This means that already as resurrected children of God, we are considered in Christ. For us, Romans 8:29-30 will be in the past tense. I will be conformed to the image of the Son. We will be like him, because we will see him as he is (1 John 3:2). So when we are judged, we are judged as those in the image of Jesus, with his spotless record and as those loved of God like he is. As Gaffin puts it,

In other words, believers, in union with Christ, will appear at the final judgment as already resurrected bodily. That is, they will appear there in their “spiritual bodies”, that is, bodies that are enlivened and transformed by the Holy Spirit and so are as imperishable as they are glorified and powerful (1 Cor. 15:42-44). Christians will appear for final judgment as fully conformed, by bodily resurrection, to the image of their brother, the exalted Christ…

If believers appear at the judgment as already resurrected bodily, they will appear there as already openly justified…This means, further, we may say, that, for believers, the final judgment, as it is to be according to works, will have for them a reality that is reflective of and further attests their justification already openly manifested in their bodily resurrection…It would be perverse to an extreme, then, to read Paul’s teaching on the final judgment…as leaving Christians in this life, in the face of death, uncertain of the future. […] To the contrary, everything at stake here, including their assurance, depends [not on their good works, but] on Christ, specifically his finished righteousness imputed [or reckoned, credited] to them, in union with him, and received by faith alone. (“Justification and Eschatology”, in Justified in Christ, ed. Oliphint, 21. bold emphasis added)

So at my resurrection, I will not appear before God as I am now. In fact, through my then-present status as “belonging to Christ” by my resurrection in glorified body, and what that consequently implies through imputation, it will be, for all intents and purposes, Jesus whom God is judging, and not me.

Figuring Out Fighting

I remember reading Mark Driscoll’s blog a few months ago about his trip to Vegas, and while on the whole it was an interesting play-by-play of his vacation, there was one particular line that caught my attention, spoken about MMA fighting:

I would strongly encourage all pastors and Christian leaders to spend some time familiarizing themselves with the fast-growing sport that is capturing millions of young men and ask yourself why.

This really caught my attention, for some reason. I think it’s probably because, as Driscoll usually laments/jokes about, a lot of churches today do seem as if they’re run and decorated by and for women. The church where I grew up, for instance, has light purple paint on the walls, darker purple/magenta carpet, and an assortment of flowers and plants all over the place. So I do think that this is part of something that sees guys my age avoiding the church. It just seems like heterosexual, firm-wristed men don’t belong there.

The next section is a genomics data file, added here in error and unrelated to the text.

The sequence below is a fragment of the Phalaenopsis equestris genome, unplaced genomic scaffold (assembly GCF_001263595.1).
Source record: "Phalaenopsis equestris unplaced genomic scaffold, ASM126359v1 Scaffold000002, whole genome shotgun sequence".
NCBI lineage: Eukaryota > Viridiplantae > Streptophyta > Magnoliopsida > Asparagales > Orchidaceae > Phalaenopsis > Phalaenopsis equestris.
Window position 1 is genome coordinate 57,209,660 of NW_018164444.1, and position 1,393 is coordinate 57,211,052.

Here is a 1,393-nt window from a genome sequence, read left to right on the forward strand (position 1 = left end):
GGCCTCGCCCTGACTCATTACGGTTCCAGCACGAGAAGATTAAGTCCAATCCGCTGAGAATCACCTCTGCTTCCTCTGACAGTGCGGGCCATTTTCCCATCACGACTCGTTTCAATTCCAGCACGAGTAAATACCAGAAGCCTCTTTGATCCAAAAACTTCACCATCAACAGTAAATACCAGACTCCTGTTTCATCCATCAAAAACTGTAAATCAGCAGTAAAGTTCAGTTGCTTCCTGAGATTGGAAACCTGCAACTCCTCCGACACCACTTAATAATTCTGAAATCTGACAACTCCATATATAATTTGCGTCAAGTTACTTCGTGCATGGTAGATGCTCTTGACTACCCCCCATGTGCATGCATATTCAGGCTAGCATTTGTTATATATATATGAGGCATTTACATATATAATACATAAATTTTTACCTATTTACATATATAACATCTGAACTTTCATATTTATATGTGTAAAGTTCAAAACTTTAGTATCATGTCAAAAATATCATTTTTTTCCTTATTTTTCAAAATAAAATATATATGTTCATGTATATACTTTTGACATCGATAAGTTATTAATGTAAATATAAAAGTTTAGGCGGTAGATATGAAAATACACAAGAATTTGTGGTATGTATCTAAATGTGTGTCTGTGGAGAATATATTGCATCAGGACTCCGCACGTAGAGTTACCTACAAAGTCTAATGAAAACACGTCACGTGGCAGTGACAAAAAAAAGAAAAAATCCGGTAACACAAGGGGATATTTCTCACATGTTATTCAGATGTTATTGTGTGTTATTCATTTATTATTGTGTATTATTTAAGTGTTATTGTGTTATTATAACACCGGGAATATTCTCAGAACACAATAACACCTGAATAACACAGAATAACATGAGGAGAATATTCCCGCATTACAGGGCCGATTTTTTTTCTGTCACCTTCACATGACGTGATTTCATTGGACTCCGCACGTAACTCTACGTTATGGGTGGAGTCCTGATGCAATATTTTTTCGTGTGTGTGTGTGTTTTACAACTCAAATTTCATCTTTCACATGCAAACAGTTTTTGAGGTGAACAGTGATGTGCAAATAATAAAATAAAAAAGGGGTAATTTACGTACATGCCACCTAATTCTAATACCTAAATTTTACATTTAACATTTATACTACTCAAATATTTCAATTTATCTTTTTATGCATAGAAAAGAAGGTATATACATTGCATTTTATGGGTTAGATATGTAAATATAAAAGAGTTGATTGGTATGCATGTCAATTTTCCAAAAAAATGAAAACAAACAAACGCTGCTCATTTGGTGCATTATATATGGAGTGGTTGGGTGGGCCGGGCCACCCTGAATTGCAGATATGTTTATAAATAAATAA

Earlier in the same entry, Driscoll does in fact explain why he thinks MMA is so popular (and consequently, in part, why the church isn’t):

Curiously, it is most popular with men ages eighteen to thirty-four–the exact group that most churches are abysmal at reaching and retaining, in part because most churches and pastors have no idea what to do with men who are not motivated by a weepy worship dude(ish) singing prom songs to a Jesus who is presented as a wuss who took a beating and spent a lot of time putting product in his long hair.

I think his caricature here is not totally unfair; like I said, I’ve been in some of these churches, and sang the same songs. It’s not that these churches are feminine in the fullest sense of the word, because that doesn’t have to connote mere cheesy sentimentality and mauve decorating schemes. But they are feminized. And that’s part of the problem.

I’ve really been wondering about this whole MMA deal as my own fascination for it has slowly grown as well, and so I’ve been asking that question Driscoll recommends to myself periodically since late September. Why are guys my age so fascinated with this? I don’t really remember any other organized fighting being all that popular, other than pro-wrestling (har). But, something else I’ve been reading has started bringing some light to why guys are into UFC et al.